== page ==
How the US Environmental Protection Agency designed the governance of risk and forged its legitimacy over the course of four decades.
The US Environmental Protection Agency was established in 1970 to protect the public health and environment, administering and enforcing a range of statutes and programs. Over four decades, the EPA has been a risk bureaucracy, formalizing many of the methods of the scientific governance of risk, from quantitative risk assessment to risk ranking.
Demortain traces the creation of these methods for the governance of risk, the controversies to which they responded, and the controversies that they aroused in turn. He discusses the professional networks in which they were conceived; how they were used; and how they served to legitimize the EPA. Demortain argues that the EPA is structurally embedded in controversy, resulting in constant reevaluation of its credibility and fueling the evolution of the knowledge and technologies it uses to produce decisions and to create a legitimate image of how and why it acts on the environment. He describes the emergence and institutionalization of the risk assessment–risk management framework codified in the National Research Council's Red Book, and its subsequent unraveling as the agency's mission evolved toward environmental justice, ecological restoration, and sustainability, and as controversies over determining risk gained vigor in the 1990s.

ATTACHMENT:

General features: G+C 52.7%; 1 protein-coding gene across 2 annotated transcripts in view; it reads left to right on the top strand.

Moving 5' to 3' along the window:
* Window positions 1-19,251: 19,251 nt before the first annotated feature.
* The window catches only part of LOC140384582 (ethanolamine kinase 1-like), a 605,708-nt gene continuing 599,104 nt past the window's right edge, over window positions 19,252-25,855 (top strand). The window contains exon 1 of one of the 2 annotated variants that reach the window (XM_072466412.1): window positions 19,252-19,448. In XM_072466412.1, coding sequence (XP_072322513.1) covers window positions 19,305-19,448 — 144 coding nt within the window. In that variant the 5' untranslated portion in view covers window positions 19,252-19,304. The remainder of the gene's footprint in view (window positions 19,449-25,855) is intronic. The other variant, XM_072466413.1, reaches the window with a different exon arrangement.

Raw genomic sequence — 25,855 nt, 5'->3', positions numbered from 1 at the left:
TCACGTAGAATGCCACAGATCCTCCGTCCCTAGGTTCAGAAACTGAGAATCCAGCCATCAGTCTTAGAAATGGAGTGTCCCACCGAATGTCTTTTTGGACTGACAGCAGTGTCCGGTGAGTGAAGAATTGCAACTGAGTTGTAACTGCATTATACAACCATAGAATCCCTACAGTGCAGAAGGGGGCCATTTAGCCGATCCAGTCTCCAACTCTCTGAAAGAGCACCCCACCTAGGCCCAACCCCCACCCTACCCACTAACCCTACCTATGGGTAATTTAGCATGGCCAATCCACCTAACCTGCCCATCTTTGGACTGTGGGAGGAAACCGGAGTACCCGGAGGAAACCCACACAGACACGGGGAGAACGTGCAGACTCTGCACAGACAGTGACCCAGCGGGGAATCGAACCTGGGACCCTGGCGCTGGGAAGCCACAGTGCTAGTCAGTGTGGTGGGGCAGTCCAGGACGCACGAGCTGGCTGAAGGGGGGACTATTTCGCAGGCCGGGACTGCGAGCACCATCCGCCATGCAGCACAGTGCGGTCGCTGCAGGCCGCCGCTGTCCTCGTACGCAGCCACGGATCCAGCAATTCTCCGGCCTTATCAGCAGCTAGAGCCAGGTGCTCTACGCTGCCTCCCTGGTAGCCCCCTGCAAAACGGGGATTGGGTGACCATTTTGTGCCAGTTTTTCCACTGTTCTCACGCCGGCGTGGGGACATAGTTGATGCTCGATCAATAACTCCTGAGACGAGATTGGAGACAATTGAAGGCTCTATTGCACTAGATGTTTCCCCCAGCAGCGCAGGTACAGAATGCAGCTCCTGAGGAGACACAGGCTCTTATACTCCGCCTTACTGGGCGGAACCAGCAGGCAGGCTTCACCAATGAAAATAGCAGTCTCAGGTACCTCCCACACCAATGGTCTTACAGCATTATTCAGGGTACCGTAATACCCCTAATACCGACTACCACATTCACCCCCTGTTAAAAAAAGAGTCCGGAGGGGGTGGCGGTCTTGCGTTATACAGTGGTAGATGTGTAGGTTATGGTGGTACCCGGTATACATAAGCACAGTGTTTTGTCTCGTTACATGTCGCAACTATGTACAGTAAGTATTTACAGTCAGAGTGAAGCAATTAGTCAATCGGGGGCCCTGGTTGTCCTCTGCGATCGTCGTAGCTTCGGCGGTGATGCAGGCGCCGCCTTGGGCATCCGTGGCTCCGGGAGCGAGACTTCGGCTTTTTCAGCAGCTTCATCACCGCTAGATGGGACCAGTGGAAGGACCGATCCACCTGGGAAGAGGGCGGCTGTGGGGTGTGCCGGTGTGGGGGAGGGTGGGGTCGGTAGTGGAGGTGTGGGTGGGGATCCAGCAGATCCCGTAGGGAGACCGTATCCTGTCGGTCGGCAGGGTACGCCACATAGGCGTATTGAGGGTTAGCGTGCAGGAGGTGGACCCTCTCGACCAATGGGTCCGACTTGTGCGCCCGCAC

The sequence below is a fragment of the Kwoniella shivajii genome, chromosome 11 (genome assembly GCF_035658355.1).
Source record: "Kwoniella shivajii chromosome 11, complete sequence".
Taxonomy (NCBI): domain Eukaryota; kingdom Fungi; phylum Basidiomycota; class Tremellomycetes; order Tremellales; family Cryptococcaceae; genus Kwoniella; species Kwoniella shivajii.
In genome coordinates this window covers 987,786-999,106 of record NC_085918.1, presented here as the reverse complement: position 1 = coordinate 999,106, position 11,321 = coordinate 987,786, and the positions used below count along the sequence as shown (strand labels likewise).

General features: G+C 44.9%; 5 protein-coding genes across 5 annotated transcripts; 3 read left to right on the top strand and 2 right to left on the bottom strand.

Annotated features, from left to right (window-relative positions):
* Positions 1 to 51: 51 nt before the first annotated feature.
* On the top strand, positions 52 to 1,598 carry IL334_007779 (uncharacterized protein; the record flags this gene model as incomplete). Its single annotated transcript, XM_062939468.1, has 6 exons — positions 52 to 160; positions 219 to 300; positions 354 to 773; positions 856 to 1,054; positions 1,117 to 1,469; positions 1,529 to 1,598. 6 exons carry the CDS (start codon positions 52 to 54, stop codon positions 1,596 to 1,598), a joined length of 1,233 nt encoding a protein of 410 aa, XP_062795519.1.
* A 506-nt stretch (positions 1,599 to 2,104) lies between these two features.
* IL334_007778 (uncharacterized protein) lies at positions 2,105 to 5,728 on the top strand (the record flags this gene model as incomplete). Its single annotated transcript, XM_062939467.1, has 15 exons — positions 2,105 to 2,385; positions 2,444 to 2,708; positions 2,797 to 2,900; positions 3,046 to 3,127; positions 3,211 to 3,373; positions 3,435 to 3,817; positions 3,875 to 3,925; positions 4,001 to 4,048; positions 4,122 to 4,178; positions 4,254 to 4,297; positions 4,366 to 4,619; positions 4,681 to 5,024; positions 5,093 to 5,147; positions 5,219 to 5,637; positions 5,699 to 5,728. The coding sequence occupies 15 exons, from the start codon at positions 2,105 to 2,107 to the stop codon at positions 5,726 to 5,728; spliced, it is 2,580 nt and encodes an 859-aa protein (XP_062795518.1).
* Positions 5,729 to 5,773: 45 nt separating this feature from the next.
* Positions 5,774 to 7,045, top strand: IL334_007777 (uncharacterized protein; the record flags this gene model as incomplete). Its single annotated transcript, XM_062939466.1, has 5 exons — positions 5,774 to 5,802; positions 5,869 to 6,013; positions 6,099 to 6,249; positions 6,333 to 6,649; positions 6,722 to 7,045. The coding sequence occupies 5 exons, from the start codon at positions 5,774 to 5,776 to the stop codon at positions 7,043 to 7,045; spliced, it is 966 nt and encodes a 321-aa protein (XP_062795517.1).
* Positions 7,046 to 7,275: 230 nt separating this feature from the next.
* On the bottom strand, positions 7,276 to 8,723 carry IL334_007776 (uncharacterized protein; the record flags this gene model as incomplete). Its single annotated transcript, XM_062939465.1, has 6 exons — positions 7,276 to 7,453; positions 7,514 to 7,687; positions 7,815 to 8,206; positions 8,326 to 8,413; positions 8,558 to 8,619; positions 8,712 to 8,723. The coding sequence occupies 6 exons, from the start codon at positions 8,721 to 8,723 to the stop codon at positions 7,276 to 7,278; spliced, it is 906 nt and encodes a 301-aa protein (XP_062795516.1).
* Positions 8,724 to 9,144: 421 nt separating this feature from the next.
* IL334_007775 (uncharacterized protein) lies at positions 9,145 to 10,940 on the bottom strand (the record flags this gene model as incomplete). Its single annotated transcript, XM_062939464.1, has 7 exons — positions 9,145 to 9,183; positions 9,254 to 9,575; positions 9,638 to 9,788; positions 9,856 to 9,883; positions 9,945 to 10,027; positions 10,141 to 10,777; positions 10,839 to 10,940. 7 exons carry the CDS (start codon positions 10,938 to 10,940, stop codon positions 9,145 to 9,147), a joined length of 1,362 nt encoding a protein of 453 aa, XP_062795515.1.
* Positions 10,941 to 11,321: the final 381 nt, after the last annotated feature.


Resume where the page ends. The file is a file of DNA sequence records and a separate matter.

Through its rise and fall at the EPA, risk decision-making enshrines the science of a bureaucracy that learns how to make credible decisions and to reform itself, amid constant conflicts about the environment, risk, and its own legitimacy.
The open access edition of this book was made possible by generous funding from the MIT Libraries.